TRAC - A tool for social network based interventions in schools

Natasa Pantic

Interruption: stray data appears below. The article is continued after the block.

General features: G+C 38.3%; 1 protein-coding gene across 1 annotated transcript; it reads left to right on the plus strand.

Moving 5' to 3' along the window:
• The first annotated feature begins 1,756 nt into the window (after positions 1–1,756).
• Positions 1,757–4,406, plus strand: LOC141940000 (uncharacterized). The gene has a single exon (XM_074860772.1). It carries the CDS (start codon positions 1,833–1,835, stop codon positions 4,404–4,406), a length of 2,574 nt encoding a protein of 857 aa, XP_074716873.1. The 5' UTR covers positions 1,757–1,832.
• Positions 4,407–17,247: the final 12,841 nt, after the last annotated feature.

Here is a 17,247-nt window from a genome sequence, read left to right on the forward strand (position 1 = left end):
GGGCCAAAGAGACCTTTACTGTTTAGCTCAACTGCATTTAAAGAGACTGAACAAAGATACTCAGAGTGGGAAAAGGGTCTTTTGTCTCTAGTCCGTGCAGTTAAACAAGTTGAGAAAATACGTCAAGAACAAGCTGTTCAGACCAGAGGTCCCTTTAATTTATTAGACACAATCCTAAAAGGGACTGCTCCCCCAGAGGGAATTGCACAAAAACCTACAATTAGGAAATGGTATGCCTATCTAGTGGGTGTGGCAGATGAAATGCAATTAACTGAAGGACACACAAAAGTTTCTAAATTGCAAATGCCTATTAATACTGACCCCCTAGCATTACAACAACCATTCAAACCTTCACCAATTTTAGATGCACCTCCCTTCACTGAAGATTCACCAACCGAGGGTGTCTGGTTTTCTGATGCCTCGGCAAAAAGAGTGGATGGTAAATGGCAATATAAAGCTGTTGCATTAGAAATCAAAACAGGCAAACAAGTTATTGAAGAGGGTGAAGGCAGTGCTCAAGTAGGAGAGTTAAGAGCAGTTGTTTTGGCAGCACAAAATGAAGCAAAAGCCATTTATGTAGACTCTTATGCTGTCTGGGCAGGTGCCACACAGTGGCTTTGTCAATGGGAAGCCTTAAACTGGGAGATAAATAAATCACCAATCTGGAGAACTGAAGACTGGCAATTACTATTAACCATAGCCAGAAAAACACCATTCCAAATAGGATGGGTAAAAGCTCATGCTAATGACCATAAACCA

This paper introduces an on-line log for Teachers’ Reflection on their Agency for Change (TRAC) designed to collect data and provide automatic visual feedback on teachers’ social networks. The TRAC tool has been developed within a project that aimed to facilitate teachers’ professional reflection on how they use their relational agency to build inclusive school communities. Relational agency is defined as teachers’ capacity to work purposefully with others within and beyond schools to support all learners, especially those at risk of exclusion.Teachers’ reaching out to others and mobilising their social networks is an essential part of such agency. Relationships with students, families, colleagues and other professionals such as health or social workers are key for building ‘protective networks’ around vulnerable students. The relational structures, or social networks, mediate the opportunities and constraints for exercising agency within given context, e.g. depending on the levels of trust and influence teachers have in their school communities. In this view, school-based social networks are dynamic and, at least in part, dependent on the relational agency of teachers. Teachers’ interactions with others for a specific purpose are conceptualized as building blocks for creating more stable social network structures over time, which in turn shape future interactions. In this context, TRAC is designed to facilitate professional reflection on teachers’ relational agency by raising teachers’ network awareness – knowledge of resources embedded in their social ties that can facilitate teachers’ network intentionality – towards building communities of inclusive practice. The on-line log asks teachers to reflect on specific situations in which they interacted with others to collect data on the purposes and impact of their relational agency. The tool also provides teachers with automatic feedback on their personal networks. This includes a visual representation of their ego networks with guidance for interpreting their network’s properties, such as number of ties, alters’ roles, and types of interaction. The aim of the intervention is to help teachers understand the impact of their relationships on building communities of inclusive practice – a shared understanding and mutual support for building school cultures that promote all students’ learning and participation. The project involved data collection and trial interventions in two schools which had initiatives to promote teacher collaboration. Teachers from each school (23+32) completed the log three times at roughly two-month intervals during the 2018-2019 school year. The data from these sites was used to develop and make adjustments to the prototype tool. Teachers who filled out the log were able to see their ego network properties for each log entry, including specific interactions they reported. After the completion of three logs we organised a workshop in each school to discuss the nature of teachers’ networks and their implications for school community building. We present examples of teachers’ professional reflection and discuss the opportunities and challenges these interventions presented for research and professional learning, including changes in relational practices resulting from engagement with the network feedback. We also discuss ethical considerations and potential adjustments for uses across professional fields.

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